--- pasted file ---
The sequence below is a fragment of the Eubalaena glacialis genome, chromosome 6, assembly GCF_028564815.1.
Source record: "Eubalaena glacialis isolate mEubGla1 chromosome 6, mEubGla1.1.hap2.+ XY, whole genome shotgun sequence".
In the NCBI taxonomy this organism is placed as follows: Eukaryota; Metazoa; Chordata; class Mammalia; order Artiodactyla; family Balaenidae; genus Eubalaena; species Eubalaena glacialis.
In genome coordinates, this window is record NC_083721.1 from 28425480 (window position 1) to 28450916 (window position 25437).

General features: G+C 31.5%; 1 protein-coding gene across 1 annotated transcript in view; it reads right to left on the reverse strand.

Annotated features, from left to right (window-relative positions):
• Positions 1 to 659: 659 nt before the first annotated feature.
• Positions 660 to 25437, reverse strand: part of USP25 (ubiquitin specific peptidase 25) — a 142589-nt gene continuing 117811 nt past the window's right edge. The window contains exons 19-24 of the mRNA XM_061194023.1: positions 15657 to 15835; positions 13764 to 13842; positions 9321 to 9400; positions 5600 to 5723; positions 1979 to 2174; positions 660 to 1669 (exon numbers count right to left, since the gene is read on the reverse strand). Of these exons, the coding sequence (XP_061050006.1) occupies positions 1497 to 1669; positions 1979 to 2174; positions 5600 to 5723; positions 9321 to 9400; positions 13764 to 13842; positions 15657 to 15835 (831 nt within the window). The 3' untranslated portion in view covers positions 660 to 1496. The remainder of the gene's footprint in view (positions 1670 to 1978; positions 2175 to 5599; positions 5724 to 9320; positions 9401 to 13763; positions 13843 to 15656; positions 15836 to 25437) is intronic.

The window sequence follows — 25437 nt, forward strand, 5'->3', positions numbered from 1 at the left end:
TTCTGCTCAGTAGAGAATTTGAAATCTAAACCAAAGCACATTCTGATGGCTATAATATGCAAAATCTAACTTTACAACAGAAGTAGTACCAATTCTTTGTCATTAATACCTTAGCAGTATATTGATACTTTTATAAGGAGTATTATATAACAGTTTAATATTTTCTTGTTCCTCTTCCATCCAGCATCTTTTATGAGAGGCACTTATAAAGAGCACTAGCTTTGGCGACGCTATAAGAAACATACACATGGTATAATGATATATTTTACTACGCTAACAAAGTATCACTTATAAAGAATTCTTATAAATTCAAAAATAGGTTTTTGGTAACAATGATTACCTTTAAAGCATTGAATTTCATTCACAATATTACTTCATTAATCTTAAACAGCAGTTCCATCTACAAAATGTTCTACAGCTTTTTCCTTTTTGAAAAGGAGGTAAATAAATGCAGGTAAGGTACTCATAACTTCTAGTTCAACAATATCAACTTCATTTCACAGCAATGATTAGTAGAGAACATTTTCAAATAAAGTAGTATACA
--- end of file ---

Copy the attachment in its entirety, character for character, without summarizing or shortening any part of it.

The sequence below is a fragment of the Eubalaena glacialis genome, chromosome 6, assembly GCF_028564815.1.
Source record: "Eubalaena glacialis isolate mEubGla1 chromosome 6, mEubGla1.1.hap2.+ XY, whole genome shotgun sequence".
In the NCBI taxonomy this organism is placed as follows: Eukaryota; Metazoa; Chordata; class Mammalia; order Artiodactyla; family Balaenidae; genus Eubalaena; species Eubalaena glacialis.
In genome coordinates, this window is record NC_083721.1 from 28425480 (window position 1) to 28450916 (window position 25437).

General features: G+C 31.5%; 1 protein-coding gene across 1 annotated transcript in view; it reads right to left on the reverse strand.

Annotated features, from left to right (window-relative positions):
• Positions 1 to 659: 659 nt before the first annotated feature.
• Positions 660 to 25437, reverse strand: part of USP25 (ubiquitin specific peptidase 25) — a 142589-nt gene continuing 117811 nt past the window's right edge. The window contains exons 19-24 of the mRNA XM_061194023.1: positions 15657 to 15835; positions 13764 to 13842; positions 9321 to 9400; positions 5600 to 5723; positions 1979 to 2174; positions 660 to 1669 (exon numbers count right to left, since the gene is read on the reverse strand). Of these exons, the coding sequence (XP_061050006.1) occupies positions 1497 to 1669; positions 1979 to 2174; positions 5600 to 5723; positions 9321 to 9400; positions 13764 to 13842; positions 15657 to 15835 (831 nt within the window). The 3' untranslated portion in view covers positions 660 to 1496. The remainder of the gene's footprint in view (positions 1670 to 1978; positions 2175 to 5599; positions 5724 to 9320; positions 9401 to 13763; positions 13843 to 15656; positions 15836 to 25437) is intronic.

The window sequence follows — 25437 nt, forward strand, 5'->3', positions numbered from 1 at the left end:
TTCTGCTCAGTAGAGAATTTGAAATCTAAACCAAAGCACATTCTGATGGCTATAATATGCAAAATCTAACTTTACAACAGAAGTAGTACCAATTCTTTGTCATTAATACCTTAGCAGTATATTGATACTTTTATAAGGAGTATTATATAACAGTTTAATATTTTCTTGTTCCTCTTCCATCCAGCATCTTTTATGAGAGGCACTTATAAAGAGCACTAGCTTTGGCGACGCTATAAGAAACATACACATGGTATAATGATATATTTTACTACGCTAACAAAGTATCACTTATAAAGAATTCTTATAAATTCAAAAATAGGTTTTTGGTAACAATGATTACCTTTAAAGCATTGAATTTCATTCACAATATTACTTCATTAATCTTAAACAGCAGTTCCATCTACAAAATGTTCTACAGCTTTTTCCTTTTTGAAAAGGAGGTAAATAAATGCAGGTAAGGTACTCATAACTTCTAGTTCAACAATATCAACTTCATTTCACAGCAATGATTAGTAGAGAACATTTTCAAATAAAGTAGTATACA